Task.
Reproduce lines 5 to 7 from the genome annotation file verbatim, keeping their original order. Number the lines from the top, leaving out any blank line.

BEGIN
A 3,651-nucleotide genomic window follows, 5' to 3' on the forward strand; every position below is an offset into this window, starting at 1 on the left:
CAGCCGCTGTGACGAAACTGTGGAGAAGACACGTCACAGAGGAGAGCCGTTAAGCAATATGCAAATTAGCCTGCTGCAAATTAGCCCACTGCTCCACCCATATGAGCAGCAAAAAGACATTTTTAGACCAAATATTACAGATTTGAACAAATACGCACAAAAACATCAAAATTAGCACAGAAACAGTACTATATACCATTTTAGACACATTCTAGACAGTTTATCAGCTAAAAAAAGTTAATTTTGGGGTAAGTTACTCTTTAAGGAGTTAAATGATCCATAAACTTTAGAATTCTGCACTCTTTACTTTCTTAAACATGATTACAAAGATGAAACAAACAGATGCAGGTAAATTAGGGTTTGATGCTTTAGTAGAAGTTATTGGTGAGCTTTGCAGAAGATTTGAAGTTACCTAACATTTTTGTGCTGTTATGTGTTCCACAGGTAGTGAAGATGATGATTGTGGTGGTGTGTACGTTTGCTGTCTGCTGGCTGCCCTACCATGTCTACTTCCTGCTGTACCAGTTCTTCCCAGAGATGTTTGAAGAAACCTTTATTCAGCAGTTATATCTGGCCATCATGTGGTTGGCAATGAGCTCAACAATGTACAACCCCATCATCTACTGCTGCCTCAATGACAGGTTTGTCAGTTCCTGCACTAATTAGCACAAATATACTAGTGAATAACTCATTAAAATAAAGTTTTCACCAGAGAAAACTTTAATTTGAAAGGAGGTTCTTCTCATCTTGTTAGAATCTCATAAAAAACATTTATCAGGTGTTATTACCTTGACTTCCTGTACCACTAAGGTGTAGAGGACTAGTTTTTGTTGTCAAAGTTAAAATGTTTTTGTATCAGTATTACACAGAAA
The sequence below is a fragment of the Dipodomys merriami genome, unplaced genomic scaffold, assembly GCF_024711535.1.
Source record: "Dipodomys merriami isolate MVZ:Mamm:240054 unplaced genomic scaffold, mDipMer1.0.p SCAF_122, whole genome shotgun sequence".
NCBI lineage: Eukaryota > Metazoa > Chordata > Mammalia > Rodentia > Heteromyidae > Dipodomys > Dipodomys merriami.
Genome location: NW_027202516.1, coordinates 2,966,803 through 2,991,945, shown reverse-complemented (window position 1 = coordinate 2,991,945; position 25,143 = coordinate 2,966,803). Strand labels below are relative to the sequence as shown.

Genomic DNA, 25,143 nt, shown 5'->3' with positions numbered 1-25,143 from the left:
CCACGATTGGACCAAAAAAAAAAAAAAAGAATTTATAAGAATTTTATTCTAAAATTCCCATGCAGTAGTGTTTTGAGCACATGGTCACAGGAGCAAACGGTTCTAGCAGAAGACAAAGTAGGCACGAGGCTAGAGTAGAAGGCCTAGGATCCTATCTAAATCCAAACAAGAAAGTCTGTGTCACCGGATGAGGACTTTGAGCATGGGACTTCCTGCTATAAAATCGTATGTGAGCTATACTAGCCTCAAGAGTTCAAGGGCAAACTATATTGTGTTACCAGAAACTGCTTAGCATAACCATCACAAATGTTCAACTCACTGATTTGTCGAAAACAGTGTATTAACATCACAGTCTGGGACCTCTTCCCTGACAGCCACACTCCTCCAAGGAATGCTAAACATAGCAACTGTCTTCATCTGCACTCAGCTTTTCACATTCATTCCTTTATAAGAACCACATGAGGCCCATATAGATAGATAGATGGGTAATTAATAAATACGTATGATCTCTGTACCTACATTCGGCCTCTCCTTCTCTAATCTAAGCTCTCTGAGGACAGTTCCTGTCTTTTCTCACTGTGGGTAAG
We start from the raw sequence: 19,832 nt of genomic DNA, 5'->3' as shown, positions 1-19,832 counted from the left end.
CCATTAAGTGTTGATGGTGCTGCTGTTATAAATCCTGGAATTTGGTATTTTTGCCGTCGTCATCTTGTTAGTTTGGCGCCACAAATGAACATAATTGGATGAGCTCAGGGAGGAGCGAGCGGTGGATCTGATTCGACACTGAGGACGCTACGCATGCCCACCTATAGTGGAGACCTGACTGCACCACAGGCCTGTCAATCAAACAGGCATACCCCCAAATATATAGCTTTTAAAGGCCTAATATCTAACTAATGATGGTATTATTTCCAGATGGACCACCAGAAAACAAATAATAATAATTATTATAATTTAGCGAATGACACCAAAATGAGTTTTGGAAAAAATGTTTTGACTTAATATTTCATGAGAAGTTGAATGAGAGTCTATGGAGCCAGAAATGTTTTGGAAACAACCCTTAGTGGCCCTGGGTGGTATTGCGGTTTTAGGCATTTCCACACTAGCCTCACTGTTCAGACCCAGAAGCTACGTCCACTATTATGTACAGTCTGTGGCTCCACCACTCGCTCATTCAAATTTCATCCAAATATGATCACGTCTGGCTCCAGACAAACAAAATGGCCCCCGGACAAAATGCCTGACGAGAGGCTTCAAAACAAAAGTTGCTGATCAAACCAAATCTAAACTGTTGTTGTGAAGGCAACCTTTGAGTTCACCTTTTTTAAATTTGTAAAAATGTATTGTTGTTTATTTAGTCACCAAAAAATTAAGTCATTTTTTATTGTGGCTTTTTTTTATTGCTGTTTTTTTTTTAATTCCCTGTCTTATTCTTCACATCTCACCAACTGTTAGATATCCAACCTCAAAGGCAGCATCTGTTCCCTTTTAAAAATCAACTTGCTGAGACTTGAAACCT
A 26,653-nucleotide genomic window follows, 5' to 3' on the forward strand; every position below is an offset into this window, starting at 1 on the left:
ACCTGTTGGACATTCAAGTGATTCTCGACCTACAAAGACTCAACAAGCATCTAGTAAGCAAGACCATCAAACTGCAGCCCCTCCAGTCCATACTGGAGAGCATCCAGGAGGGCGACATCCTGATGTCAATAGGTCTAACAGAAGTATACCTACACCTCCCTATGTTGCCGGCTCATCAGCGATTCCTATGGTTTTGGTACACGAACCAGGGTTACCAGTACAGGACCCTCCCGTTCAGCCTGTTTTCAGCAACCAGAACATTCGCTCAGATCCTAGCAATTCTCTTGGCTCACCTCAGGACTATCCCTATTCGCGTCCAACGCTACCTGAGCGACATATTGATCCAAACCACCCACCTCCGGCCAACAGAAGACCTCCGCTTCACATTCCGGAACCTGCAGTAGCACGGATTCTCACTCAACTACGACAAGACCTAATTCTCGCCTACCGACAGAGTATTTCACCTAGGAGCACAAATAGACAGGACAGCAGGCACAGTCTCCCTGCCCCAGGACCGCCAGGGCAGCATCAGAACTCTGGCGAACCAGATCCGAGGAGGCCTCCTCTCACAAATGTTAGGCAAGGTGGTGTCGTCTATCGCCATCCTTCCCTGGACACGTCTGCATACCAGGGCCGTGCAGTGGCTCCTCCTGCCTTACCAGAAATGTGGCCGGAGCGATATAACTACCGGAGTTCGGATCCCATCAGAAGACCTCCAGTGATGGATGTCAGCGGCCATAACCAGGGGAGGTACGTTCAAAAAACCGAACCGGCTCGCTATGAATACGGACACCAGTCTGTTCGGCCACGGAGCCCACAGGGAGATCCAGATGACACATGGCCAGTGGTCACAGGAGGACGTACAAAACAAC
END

NCBI lineage: Eukaryota > Metazoa > Chordata > Mammalia > Rodentia > Heteromyidae > Dipodomys > Dipodomys merriami.
Genome location: NW_027202516.1, coordinates 2,966,803 through 2,991,945, shown reverse-complemented (window position 1 = coordinate 2,991,945; position 25,143 = coordinate 2,966,803). Strand labels below are relative to the sequence as shown.

Genomic DNA, 25,143 nt, shown 5'->3' with positions numbered 1-25,143 from the left: